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  • Carnegie Hall Presents
  • ZH Zankel Hall
  • SA/PS Stern Auditorium / Perelman Stage
  • REW Resnick Education Wing
  • WRH Weill Recital Hall

Daniil Trifonov, Piano

Friday, May 4, 2018 7:30 PM Zankel Hall
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Daniil Trifonov by Dario Acosta / DG
Post- and neo-Romanticism, serialism, and minimalism are but a few musical styles that flourished in the 20th century and paved the way for the sounds of today. Daniil Trifonov, in what promises to be one of the most eclectic and exciting recitals of the season, performs a seminal work from each decade of the 20th century. Berg’s restless harmonies, Messiaen’s kaleidoscopic colors, Adams’s undulating rhythmic pulse, and more are explored by the fascinating and virtuosic young pianist.

Part of: Perspectives: Daniil Trifonov and Keyboard Virtuosos III: Keynotes


Daniil Trifonov, Piano


BERG Piano Sonata, Op. 1
PROKOFIEV Sarcasms, Op. 17
BARTÓK Out of Doors
COPLAND Piano Variations, 1930
MESSIAEN "Le Baiser de l'Enfant-Jésus" from Vingt regards sur l'Enfant-Jésus
LIGETI Selections from Musica ricercata
·· Sostenuto
·· Mesto, rigido e cerimoniale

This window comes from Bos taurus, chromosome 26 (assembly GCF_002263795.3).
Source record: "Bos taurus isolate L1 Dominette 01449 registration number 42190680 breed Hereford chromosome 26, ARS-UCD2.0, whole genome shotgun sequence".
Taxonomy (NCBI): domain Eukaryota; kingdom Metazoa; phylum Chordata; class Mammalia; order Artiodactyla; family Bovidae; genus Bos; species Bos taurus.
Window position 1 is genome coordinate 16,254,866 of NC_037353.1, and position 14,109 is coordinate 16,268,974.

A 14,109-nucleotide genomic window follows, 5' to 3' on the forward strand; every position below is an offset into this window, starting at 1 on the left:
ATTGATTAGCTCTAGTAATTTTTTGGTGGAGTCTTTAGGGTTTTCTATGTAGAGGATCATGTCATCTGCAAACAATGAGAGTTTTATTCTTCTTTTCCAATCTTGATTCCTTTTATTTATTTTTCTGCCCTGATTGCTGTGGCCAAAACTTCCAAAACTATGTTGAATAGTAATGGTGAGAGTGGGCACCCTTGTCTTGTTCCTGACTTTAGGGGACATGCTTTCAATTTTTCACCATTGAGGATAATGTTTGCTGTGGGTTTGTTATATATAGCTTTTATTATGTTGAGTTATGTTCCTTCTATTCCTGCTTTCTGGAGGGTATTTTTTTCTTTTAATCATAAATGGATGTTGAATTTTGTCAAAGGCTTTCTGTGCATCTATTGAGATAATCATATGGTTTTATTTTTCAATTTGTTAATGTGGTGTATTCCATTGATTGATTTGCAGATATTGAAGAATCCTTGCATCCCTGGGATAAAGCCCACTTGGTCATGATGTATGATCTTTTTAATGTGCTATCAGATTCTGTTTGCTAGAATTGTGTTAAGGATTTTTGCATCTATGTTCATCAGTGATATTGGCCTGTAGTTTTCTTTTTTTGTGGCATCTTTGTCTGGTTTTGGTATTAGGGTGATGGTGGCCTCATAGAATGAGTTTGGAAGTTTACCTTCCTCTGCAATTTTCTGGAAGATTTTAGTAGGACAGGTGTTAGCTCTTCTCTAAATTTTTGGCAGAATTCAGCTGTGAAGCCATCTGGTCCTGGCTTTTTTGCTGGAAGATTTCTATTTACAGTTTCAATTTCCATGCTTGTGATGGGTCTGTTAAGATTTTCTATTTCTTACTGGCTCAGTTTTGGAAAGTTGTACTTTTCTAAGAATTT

·· Allegro con spirito
·· Tempo di valse (poco vivace - "à l'orgue de Barbarie")
JOHN ADAMS China Gates
CORIGLIANO Fantasia on an Ostinato
THOMAS ADÈS Traced Overhead

Mix and Mingle

Join us immediately after this concert at Zankel Hall’s Parterre Bar for a 45-minute mix and mingle.
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Daniil Trifonov introduces his 2017–2018 Perspectives series

Perspectives: Daniil Trifonov

At a Glance

Music history is conventionally divided into broadly defined eras that encompass one or more centuries. But in music, as in other aspects of modern life, the pace of change accelerated so rapidly during the 20th century that a shorter-term focus may be more meaningful. While all such divisions are largely arbitrary, there is much to be gleaned from the comparative listening encouraged by this evening’s program, which juxtaposes 10 works for piano representative of each decade between 1900 and 2000.

Given the vast repertory to choose from, Daniil Trifonov’s flyover of the 20th century is inevitably highly selective. Each work reflects a unique time, place, and artistic sensibility, with an emphasis on the avant-garde. Yet these obvious differences belie the underlying commonalities that link composers and works across the decades. Like Berg, the most Romantic of the early 20th-century Viennese modernists, Copland used elements of 12-tone technique without jettisoning traditional tonality. Prokofiev’s percussive ostinato rhythms find a distant echo in John Corigliano’s modernist take on a repeating rhythmic motto from Beethoven’s Seventh Symphony. The words Ligeti used to describe his work—“static, self-contained music without either development or traditional rhythmic configurations”—apply equally to John Adams’s dreamy, post-minimalist soundscape. A similar religious impulse animates both Messiaen’s paean to the infant Jesus and Thomas Adès’s musical evocation of an ascent to heaven.

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